The purpose of court appointed guardians is a simple and noble one. When a person is not competent to handle his or her own affairs, then a court can appoint a guardian to act on the person's behalf. The guardian is supposed to act selflessly and in the best interests of the ward.
However, as the Wall Street Journal reports, in "Abuses Plague Guardianship Systems Across the Country," the financial abuse of elderly people by guardians is rampant throughout the United States.
Court appointed guardians with no family relationship to the elderly wards too often act in their own interests and deplete the wealth of the wards.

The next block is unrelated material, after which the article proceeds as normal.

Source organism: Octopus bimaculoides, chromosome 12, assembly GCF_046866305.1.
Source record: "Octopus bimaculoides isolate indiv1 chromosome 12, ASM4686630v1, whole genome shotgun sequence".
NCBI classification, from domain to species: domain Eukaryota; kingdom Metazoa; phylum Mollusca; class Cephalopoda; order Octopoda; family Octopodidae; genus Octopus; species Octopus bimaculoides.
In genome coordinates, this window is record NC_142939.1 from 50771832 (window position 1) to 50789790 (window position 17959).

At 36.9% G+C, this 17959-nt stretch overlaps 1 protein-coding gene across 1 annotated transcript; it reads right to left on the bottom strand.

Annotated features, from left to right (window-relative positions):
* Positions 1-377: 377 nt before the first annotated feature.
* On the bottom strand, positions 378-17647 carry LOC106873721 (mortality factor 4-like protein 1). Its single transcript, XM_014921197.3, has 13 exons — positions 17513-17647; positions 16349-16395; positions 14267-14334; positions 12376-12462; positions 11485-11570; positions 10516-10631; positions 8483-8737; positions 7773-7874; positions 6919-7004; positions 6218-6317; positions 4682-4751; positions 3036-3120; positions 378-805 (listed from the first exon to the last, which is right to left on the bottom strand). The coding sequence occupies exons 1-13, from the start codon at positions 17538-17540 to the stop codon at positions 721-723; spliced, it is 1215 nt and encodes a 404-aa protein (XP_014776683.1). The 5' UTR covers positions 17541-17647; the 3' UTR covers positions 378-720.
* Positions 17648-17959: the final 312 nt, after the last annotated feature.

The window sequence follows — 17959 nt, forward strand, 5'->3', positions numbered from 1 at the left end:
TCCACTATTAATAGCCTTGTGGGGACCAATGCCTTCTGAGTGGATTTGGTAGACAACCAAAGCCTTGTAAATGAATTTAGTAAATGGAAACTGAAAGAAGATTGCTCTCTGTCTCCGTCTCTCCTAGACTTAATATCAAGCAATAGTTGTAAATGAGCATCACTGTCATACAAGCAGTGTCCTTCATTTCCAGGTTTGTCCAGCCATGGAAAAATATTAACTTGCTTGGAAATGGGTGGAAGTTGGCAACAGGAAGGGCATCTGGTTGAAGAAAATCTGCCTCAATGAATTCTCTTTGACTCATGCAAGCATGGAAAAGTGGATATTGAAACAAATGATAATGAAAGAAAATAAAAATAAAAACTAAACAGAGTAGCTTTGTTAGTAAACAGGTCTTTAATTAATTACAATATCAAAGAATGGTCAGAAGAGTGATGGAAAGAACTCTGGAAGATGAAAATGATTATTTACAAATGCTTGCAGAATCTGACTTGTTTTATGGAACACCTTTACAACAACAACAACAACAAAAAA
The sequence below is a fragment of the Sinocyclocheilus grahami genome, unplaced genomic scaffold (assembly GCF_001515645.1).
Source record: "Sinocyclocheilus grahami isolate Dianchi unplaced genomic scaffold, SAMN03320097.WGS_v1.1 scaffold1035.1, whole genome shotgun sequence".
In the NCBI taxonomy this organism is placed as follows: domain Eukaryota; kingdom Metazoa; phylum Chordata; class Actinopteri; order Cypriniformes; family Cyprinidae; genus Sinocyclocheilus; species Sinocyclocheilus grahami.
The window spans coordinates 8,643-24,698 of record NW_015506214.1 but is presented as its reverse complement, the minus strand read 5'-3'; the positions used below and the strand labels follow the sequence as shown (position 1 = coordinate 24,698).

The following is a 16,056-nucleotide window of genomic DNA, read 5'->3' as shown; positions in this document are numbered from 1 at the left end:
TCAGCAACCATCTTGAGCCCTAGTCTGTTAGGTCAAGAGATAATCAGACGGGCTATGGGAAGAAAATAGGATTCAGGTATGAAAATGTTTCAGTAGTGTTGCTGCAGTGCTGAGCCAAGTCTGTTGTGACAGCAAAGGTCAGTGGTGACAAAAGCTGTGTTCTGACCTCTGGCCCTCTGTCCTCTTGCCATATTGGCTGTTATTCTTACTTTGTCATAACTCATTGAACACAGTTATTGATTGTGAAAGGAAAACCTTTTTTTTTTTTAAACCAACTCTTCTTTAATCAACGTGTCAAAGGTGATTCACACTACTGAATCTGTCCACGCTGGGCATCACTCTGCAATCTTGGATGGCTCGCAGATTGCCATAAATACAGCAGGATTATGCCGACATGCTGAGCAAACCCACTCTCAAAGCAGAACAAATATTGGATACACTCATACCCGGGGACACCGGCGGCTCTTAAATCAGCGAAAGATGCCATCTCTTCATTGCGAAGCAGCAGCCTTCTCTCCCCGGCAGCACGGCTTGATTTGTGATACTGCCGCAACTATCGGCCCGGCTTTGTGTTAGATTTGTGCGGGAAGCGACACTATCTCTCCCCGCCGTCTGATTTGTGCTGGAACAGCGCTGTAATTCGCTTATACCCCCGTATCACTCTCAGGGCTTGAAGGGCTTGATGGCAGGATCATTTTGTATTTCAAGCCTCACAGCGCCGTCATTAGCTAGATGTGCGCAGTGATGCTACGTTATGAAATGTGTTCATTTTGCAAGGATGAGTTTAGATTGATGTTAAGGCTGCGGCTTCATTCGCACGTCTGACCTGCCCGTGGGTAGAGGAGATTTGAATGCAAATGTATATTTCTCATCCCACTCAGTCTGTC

This problem is mostly avoidable through estate planning. Part of a good estate plan is planning for end of life issues and getting a general durable power of attorney and a health care power of attorney. With those two documents, you can appoint someone you know and trust to look after your financial and medical affairs in case you are ever not competent to do so. Doing that can often make the appointment of a guardian unnecessary.
Even if a guardian is necessary, a court will likely appoint the person you have already designated as trustworthy whenever possible.
Do not fall victim to an abusive guardian.